Latinx artists forging their future in the artworld

Please take a look at this wonderful article by Maria Trujillo for Art Critique

 

Latinx artists and advocates are pushing the boundaries of language and gender in the art world. By relinquishing the gendered terms of latina or latino, creatives are exploring their art practice with renewed freedom. Adding Latinx to their lexicon of identifiers, more and more museums and galleries are applying the term to artists of Latin American descent. Latinx artists are gaining traction likely because of the wave of social justice activism around the globe and the poignant themes tackled in their work: immigration, debt, and sexual identity.

The term of Latinx formed roots in 2004 through the LGBTQ community but gained popularity across social media in 2016. Although many cultural institutions are including the word as part of their best practices, who the term actually includes remains ambiguous. Dictionaries define the word as: “relating to people of Latin American origin or descent (used as a gender-neutral or non-binary alternative to Latino or Latina).” This identifier thus departs from the patriarchy inherent to the Spanish language, where a mixed group of gendered people takes on the masculine identifier – in this case, Latinos.

The definition of Latinx is inclusive, but because the term has strong sociocultural connotations and is politicized in the art world, some artists and curators to whom Latinx applies are hesitant to use it. Some people question whether they are enough of an activist or sufficiently Latino or Latina – either because only one of their parents emigrated from Latin America or because they are part of the second or third generation to be born in the United States. An associate curator with whom I spoke last year felt hesitant to use the term to describe herself despite her willingness to adopt it. She needed to identify herself for an upcoming symposium on Latinx artist but was concerned that, because her parents came from Brazil, she may not be able to use Latinx.

Latin American artists living in the United States and those who choose to identify as Latinx already face significant barriers from art museums. Analyzing over 40,000 artworks in the collections of 18 museums across the US, including the Metropolitan Museum of Art and the Detroit Institute of Arts, to determine the gender and ethnic diversity of their collections, a recent survey by the Public Library of Sciences (PLOS)found that 85% of artists represented in these collections are white and 87% are men. This data does not represent the makeup of the United States; the last census concluded 18% of the US population to be of Latin American origin and 50.8% of the total population to be female.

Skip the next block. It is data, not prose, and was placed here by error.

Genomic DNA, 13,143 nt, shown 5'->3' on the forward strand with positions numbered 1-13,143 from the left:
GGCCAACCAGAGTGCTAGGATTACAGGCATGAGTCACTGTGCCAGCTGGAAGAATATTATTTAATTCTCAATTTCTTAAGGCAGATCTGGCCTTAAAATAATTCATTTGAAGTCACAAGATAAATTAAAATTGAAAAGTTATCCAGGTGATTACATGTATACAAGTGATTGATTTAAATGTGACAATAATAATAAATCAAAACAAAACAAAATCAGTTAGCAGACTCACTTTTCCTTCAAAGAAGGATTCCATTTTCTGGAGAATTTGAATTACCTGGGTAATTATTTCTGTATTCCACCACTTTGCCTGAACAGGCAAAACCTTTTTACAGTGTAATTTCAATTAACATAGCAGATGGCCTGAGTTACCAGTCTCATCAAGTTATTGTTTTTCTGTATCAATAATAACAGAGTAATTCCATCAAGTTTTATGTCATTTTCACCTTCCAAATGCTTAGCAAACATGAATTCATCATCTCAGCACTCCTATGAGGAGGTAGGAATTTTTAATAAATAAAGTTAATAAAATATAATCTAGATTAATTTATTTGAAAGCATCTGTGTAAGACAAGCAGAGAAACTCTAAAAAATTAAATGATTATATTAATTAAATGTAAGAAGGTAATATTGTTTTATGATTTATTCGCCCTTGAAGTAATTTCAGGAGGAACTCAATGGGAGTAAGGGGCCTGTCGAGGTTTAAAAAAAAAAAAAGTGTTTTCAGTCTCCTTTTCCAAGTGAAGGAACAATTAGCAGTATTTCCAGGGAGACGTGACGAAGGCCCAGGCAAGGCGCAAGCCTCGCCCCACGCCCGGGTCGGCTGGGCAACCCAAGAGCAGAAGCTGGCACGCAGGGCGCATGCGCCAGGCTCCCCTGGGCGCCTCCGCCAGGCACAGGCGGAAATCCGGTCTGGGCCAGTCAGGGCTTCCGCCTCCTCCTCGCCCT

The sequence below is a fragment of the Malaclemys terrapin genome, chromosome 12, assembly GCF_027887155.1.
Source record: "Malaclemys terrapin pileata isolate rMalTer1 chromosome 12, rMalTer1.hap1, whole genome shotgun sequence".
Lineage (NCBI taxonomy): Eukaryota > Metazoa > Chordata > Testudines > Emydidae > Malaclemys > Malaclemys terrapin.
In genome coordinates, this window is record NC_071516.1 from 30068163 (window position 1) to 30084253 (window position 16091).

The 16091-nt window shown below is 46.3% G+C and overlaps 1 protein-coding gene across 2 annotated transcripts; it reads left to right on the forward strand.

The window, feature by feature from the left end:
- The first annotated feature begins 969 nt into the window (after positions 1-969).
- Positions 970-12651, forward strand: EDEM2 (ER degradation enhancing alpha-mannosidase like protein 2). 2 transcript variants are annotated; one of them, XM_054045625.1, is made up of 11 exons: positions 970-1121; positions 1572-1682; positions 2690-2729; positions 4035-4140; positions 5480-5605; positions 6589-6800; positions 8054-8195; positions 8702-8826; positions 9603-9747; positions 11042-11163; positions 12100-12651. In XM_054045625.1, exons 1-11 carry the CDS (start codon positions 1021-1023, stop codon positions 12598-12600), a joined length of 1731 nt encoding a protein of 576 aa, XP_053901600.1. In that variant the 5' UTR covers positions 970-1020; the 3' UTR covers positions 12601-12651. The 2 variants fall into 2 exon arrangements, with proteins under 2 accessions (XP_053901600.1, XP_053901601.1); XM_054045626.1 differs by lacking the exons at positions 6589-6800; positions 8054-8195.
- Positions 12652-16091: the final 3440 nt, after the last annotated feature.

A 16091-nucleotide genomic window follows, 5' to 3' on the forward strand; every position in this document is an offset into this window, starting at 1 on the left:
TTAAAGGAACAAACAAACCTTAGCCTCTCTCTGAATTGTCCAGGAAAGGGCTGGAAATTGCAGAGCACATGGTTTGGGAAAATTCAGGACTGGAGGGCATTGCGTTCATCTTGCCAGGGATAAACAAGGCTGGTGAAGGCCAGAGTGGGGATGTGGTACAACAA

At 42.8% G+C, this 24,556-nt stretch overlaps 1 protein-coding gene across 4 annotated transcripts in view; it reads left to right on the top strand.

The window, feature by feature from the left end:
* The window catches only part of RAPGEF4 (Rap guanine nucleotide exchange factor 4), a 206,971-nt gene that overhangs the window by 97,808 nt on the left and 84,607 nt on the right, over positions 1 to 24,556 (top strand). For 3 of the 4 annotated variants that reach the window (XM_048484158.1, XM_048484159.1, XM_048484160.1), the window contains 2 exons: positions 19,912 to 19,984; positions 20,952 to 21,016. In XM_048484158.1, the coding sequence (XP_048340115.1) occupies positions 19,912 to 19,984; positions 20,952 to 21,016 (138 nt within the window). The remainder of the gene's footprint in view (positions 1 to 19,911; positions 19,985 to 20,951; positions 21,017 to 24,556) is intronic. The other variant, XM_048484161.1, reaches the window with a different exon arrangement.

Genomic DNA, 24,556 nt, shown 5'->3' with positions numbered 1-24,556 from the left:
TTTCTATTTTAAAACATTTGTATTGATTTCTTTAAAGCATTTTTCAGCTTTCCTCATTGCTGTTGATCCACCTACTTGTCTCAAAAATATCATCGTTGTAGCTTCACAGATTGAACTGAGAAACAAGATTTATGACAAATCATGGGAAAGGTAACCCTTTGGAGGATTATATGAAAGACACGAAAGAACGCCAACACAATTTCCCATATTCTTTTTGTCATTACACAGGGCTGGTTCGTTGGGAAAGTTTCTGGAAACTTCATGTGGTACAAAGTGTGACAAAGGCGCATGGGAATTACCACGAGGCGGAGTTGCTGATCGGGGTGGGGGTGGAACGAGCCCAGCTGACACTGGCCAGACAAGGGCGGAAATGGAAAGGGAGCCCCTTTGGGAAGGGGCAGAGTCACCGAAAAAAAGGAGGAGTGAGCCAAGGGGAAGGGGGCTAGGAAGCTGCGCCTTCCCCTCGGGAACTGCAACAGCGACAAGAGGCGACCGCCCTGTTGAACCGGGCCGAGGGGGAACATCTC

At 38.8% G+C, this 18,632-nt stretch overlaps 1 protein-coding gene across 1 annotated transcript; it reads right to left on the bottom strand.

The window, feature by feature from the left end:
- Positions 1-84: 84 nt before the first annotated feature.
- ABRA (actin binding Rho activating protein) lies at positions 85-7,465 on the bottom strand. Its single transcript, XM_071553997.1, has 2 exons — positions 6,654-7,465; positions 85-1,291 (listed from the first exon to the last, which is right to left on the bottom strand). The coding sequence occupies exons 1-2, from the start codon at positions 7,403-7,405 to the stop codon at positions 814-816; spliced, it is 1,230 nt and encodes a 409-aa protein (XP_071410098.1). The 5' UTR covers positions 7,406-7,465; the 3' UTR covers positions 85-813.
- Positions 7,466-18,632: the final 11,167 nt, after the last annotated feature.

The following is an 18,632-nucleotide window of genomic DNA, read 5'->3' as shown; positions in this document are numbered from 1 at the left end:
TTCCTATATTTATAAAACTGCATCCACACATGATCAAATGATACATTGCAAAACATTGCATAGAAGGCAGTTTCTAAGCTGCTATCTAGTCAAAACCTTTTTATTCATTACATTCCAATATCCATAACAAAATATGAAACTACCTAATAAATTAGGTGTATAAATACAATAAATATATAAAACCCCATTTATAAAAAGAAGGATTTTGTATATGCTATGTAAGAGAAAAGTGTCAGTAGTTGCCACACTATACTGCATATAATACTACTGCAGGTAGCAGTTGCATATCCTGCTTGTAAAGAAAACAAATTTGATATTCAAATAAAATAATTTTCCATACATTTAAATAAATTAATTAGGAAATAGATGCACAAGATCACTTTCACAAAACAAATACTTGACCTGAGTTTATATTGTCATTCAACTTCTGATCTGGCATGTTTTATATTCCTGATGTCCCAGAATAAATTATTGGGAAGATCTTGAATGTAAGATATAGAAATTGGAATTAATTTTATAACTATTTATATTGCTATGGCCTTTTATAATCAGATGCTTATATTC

Several Latinx artists use the artworld’s gender and ethnic inequity in their work. Barbara Calderón is an artist, writer, activist, and founding member of the art collective Colectiva Cósmica. With a dynamic background in journalism, art history, and Xicana studies, she aims to increase awareness of Latinx’s importance while also exploring the complexity of gender in her practice. In an interview with the New York Times, she elaborated on the driving force behind her work: “History is always kept from us,” Barbara Calderón said. “When we start learning about our histories, and we start gaining pride in our personal history, we want to incorporate that.”

While the landscape of cultural institutions continues to evolve, an awareness of the lack of diversity and efforts to overcome shortcomings is a leap in the right direction. The Latinx, Chicanx, and other such movements challenge us to question the inflexibility of language and molds. To learn more about the Latinx art community or find different ways to get involved, you can visit the US Latinx Art Forum.

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The CXC-Sol-Con Interviews – Breena Nuñez on Identity, Autobiography & Crocodile Girl

This interview from Philippe LeBlanc is a little old (2017), but it’s a worthwhile read on a super talented writer/artist. https://www.comicsbeat.com/the-cxc-sol-con-interviews-breena-nunez-on-identity-autobiography-crocodile-girl/

 

Cartoon Crossroads Columbus (or CXC) is a four day festival in Columbus, Ohio celebrating the work of cartoonists and providing chances to learn more about the medium. It’s mission is “to provide an international showcase for the best of cartoon art in all its forms, including comics, animation, editorial cartoons, newspaper strips, and beyond, in a city that is a growing center of importance to comics and cartooning. We also focus on helping the next generation of young cartooning talent develop thriving careers that invigorate the industry for years to come.” In the spirit of this mission, the Comics Beat has conducted a series of interviews with some of the phenomenal cartoonists in attendance at this year’s Cartoon Crossroads Columbus. We hope that these interviews will improve our understanding of these creators voices, techniques, interests and influences as well as provide a platform for comics enthusiasts to discover new artists and challenge their conceptions of comics.